AAUP Pres Irene Mulvey: Columbia Pres Shafik Trampled on Students’ Rights, by Michael Brenner

A statement from AAUP president Irene Mulvey:

Wednesday, before the House Committee on Education and the Workforce, President Shafik threw academic freedom and Columbia University faculty under the bus instead of providing what higher education and democracy require: a robust defense of academic freedom and its essential protection of extramural speech. While one can sympathize with the fact that the hearing was a set-up from the get-go and intended to generate sound bites and clickbait to serve a political agenda, any university president worth their salt (and salary) should stand unequivocally for free and open inquiry, especially when topics are controversial and polarizing, and debates are heated and messy.

This performance was extremely disappointing, but what followed was worse: Shafik trampled on students’ associational and free speech rights by declaring a peaceful, outdoor protest a “clear and present danger to the substantial functioning of the University.” She then invoked a Columbia statute that allows external authorities to end campus disruptions. Her decision resulted in the NYPD arresting over 100 students occupying an outdoor lawn. Notably, the statute requires consultation involving the University Senate’s Executive Committee which does not appear to have occurred, according to the executive committee’s chair.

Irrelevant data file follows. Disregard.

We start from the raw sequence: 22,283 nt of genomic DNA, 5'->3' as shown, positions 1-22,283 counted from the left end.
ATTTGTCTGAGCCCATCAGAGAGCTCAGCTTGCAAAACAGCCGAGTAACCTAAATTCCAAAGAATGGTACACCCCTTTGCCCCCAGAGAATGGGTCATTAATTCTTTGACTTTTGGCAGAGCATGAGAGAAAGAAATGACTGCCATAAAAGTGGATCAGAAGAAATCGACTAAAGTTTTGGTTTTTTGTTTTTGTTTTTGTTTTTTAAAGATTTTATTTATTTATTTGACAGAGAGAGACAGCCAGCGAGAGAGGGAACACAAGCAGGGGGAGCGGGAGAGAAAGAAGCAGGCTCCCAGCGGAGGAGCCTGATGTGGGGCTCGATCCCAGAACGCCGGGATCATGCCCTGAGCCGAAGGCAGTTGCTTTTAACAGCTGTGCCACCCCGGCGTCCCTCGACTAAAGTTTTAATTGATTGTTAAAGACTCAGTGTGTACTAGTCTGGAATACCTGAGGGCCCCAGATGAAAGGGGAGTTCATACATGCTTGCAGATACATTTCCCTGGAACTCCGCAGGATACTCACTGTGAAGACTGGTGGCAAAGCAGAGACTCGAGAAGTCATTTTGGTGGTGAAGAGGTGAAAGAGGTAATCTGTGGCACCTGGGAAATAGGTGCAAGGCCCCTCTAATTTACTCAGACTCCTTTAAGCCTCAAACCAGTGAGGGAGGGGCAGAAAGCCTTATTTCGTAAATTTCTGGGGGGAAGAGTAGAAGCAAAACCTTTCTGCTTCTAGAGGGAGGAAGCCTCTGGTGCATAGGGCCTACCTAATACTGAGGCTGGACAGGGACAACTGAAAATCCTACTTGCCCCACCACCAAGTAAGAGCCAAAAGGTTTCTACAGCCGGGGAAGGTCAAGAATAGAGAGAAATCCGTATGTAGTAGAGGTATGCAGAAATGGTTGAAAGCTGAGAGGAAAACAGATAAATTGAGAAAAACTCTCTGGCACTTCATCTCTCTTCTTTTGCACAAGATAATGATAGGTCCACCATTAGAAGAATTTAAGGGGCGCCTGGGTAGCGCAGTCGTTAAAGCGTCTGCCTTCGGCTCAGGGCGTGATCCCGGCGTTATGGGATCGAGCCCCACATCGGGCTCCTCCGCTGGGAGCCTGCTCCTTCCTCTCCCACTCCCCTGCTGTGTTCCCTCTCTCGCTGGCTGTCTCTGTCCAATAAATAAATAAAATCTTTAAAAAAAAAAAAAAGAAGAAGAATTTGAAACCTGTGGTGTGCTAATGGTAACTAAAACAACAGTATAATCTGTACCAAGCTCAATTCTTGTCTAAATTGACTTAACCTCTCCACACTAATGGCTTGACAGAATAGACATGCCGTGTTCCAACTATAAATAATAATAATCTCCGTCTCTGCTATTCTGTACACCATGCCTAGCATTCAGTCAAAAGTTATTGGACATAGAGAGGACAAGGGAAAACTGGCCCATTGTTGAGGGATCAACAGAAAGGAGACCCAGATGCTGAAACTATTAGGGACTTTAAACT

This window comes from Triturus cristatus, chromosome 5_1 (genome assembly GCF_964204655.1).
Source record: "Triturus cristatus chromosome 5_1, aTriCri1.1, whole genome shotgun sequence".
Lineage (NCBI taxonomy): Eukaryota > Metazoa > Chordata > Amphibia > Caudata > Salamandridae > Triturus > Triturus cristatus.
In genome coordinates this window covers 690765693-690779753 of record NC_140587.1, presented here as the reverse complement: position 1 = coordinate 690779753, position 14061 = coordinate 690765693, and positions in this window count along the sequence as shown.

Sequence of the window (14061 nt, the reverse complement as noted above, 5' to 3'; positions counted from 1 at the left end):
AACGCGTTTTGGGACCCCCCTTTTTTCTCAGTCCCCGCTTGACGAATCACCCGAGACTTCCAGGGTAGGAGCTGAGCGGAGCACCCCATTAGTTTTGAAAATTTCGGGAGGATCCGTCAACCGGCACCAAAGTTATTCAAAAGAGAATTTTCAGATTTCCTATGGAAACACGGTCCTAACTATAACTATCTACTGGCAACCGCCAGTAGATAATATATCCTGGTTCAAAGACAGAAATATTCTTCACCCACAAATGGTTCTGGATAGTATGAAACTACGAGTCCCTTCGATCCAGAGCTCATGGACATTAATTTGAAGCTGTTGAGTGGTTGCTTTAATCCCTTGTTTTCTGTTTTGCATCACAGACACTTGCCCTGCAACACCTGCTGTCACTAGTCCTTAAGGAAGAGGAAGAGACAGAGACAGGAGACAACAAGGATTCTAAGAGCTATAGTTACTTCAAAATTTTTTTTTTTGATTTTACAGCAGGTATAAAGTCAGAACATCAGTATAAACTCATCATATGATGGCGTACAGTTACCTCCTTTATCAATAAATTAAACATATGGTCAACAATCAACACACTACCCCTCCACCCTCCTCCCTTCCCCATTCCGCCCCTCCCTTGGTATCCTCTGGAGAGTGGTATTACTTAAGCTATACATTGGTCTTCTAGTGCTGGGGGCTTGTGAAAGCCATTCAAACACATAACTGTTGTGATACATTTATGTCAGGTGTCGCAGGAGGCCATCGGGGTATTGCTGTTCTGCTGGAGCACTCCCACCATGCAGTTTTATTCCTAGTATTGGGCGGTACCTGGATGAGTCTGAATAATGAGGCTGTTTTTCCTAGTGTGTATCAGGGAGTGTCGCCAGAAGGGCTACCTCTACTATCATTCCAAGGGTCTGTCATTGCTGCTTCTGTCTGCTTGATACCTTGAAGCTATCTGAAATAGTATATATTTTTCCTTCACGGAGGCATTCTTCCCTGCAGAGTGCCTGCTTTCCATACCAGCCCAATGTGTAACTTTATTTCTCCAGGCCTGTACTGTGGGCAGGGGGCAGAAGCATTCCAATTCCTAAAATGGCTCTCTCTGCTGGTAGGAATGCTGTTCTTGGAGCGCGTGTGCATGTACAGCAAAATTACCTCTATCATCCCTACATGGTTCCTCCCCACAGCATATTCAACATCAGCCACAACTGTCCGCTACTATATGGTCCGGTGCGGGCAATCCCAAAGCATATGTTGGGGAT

President Shafik’s actions clearly fail to meet the standards announced in the Joint Statement on Rights and Freedoms of Students:

College and university students are both citizens and members of the academic community. As citizens, students should enjoy the same freedom of speech, peaceful assembly, and right of petition that other citizens enjoy and, as members of the academic community, they are subject to the obligations that accrue to them by virtue of this membership. Faculty members and administration officials should ensure that institutional powers are not employed to inhibit such intellectual and personal development of students as is often promoted by their exercise of the rights of citizenship both on and off campus.

Our campuses should be places of learning and education. Our goal should be dialogue and communication in service of understanding. Critically evaluating different points of view and putting up to debate even the most deeply held beliefs are what we should be promoting, modeling and supporting. President Shafik’s silencing of peaceful protesters and having them hauled off to jail does a grave disservice to Columbia’s reputation and will be a permanent stain on her presidential legacy.

The American Association of University Professors (AAUP), which spoke up on my behalf when Yale terminated me for my public speech, has released a cogent joint statement through the Barnard and Columbia Chapters (I reproduce it here in full, as it has received too little publicity):